Nutrition part 4 – Final two weeks nutrition

Guest blogger Nicole Walsh, Holistic Nutritionist

Focus, focus, focus!

I don’t know about you but I certainly over-indulged over the long weekend and it’s perhaps only the most stellar amongst us that didn’t. So if you’re feeling like you need a kick-start (or a full body cleanse!) don’t start panicking. With the right nutritional balance over the next few weeks, you’ll hit the start line feeling strong and ready.

Here’s what you need to know.

Eat Clean
What you put in your body over the next two weeks will have a significant impact on how well you perform on race day. We get nutrients and minerals from whole foods which then provide us with energy. If you load your body with the bad stuff, it will be depleted of the nutrients it needs to thrive leading to difficulties performing on race day. So if you haven’t fully committed to eating ‘clean’ already, or you over-indulged over the bank holiday weekend then it’s a good idea to make this your focus from here on in. Concentrate on eating whole grains, fruits, vegetables, lean protein and healthy fats for the next few weeks.

Don’t Exercise on an Empty Stomach 

Be sure to fuel the tank before starting your training sessions. 30 to 60 minutes before exercise eat something that is easily digested and carbohydrate-rich. Great pre-workout snacks include:

  • Greek yoghurt
  • A banana
  • A slice of whole grain toast with jam
  • A small bowl of porridge with sliced strawberries or apples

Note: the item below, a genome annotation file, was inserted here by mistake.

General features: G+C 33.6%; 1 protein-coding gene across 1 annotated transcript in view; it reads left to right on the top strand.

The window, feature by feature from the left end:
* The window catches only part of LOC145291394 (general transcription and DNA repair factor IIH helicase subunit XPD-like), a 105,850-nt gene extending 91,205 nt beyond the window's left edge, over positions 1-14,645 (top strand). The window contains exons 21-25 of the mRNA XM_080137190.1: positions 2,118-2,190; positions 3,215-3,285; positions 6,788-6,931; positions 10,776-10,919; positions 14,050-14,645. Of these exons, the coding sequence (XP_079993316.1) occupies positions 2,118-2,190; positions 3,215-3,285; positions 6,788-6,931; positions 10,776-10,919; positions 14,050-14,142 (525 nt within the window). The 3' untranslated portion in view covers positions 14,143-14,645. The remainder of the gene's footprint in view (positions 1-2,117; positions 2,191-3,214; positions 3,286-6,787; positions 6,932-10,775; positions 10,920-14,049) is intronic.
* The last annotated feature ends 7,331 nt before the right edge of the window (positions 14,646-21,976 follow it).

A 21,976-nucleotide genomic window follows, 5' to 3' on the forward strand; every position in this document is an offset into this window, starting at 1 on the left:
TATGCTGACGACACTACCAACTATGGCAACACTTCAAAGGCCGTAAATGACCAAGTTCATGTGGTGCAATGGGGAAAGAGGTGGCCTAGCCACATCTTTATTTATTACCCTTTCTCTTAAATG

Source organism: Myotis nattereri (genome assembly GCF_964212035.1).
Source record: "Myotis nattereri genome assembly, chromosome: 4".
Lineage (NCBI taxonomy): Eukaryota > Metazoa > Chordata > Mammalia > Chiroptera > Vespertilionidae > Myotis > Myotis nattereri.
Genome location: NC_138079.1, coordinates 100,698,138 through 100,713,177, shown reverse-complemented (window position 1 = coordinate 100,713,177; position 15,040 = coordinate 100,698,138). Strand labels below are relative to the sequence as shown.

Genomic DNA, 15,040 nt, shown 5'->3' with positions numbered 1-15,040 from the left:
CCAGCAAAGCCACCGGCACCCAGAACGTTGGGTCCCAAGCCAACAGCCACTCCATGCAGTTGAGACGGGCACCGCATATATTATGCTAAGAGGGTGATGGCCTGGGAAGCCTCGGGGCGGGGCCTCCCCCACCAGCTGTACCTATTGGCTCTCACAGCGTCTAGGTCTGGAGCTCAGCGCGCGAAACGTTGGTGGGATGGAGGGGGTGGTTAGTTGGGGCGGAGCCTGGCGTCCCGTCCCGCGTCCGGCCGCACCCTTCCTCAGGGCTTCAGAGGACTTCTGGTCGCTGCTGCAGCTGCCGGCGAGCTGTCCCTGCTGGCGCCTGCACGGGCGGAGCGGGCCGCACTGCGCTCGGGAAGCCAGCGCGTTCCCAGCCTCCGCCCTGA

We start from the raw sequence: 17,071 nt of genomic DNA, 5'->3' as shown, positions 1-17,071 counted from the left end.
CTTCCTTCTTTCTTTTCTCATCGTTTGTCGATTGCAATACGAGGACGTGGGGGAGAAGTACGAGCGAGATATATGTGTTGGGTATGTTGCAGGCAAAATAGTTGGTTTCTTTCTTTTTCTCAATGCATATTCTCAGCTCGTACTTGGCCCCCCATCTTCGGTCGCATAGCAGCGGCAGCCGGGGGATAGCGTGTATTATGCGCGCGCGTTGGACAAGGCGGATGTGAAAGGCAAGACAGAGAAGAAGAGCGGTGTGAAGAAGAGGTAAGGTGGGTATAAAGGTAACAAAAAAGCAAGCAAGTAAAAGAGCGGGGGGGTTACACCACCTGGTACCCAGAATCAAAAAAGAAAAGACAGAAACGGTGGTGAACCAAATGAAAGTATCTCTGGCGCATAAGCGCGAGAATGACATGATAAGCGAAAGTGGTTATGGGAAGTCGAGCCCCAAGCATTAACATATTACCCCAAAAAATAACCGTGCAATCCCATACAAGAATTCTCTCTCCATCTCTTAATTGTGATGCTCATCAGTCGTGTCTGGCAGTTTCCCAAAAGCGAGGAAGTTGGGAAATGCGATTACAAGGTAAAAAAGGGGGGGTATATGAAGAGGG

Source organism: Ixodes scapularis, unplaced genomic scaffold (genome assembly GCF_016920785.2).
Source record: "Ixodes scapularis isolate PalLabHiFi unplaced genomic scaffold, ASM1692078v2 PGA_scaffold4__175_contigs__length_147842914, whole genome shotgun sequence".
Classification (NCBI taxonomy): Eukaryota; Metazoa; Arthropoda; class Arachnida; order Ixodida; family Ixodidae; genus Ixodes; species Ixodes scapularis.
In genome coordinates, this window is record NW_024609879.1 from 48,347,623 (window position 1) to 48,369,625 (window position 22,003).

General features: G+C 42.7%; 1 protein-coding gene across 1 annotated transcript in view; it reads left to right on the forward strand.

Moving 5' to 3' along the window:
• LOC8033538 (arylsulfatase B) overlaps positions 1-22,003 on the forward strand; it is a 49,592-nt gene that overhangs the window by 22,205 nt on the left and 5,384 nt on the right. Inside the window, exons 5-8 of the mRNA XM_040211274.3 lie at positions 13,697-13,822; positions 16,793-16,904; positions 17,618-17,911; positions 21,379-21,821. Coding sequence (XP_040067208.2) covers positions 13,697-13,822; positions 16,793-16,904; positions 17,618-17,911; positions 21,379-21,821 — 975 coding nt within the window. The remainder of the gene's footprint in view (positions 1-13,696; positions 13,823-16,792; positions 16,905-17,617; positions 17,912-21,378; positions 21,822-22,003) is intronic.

For workouts lasting 90 minutes or more, a more substantial pre-workout meal is appropriate to help your stomach feel satisfied throughout the exercise session.  A balanced meal before this session could be:

  • Greek yogurt with a sprinkle of granola and sliced almonds
  • Sliced banana and natural peanut butter on whole grain toast
  • Scrambled eggs with veggies and a slice of whole grain toast

If you are exercising long enough to need to replenish carbohydrates, you will also need to replenish sodium. The following signs of during and after your long workouts are indications that you need sodium.

  • Headaches
  • Nausea
  • Muscle cramps
  • Disorientation

If you experience these symptoms, something like coconut water is ideal.  The symptoms of loss of sodium are very similar to symptoms of dehydration, so consider your symptoms in relation to your consumption of fluids and urine colour. If your urine is clear and you have a headache, it’s likely that a salty snack will help and more water will make the headache worse.

Respect Your Body After Exercise

After exercise and especially  after a race, your body is working hard to rehydrate to store carbohydrates for tomorrow’s workout. to repair fatigued muscles and to reduce inflammation to promote optimal recovery from exercise. Focus on unprocessed and colourful foods to make a balanced recovery meal:

  • Whole grain toast spread with ricotta cheese, sprinkled with ground ginger and cinnamon and topped with sliced pear or berries
  • Whole wheat pita stuffed with chicken or salmon salad
  • Whole grain pasta with marinara sauce, chicken and spinach
  • Smoothie with yogurt, tart cherry juice, banana, blueberries and almond butter
  • Baked sweet potato stuffed with sautéed spinach and chicken

Nicole Walsh

Nutrition part 1 – Foods to avoid Fuelling up on!

Nutrition part 2 – Food to fuel up on – Healthy recipes!

Nutrition part 3 – Post run recovery made easy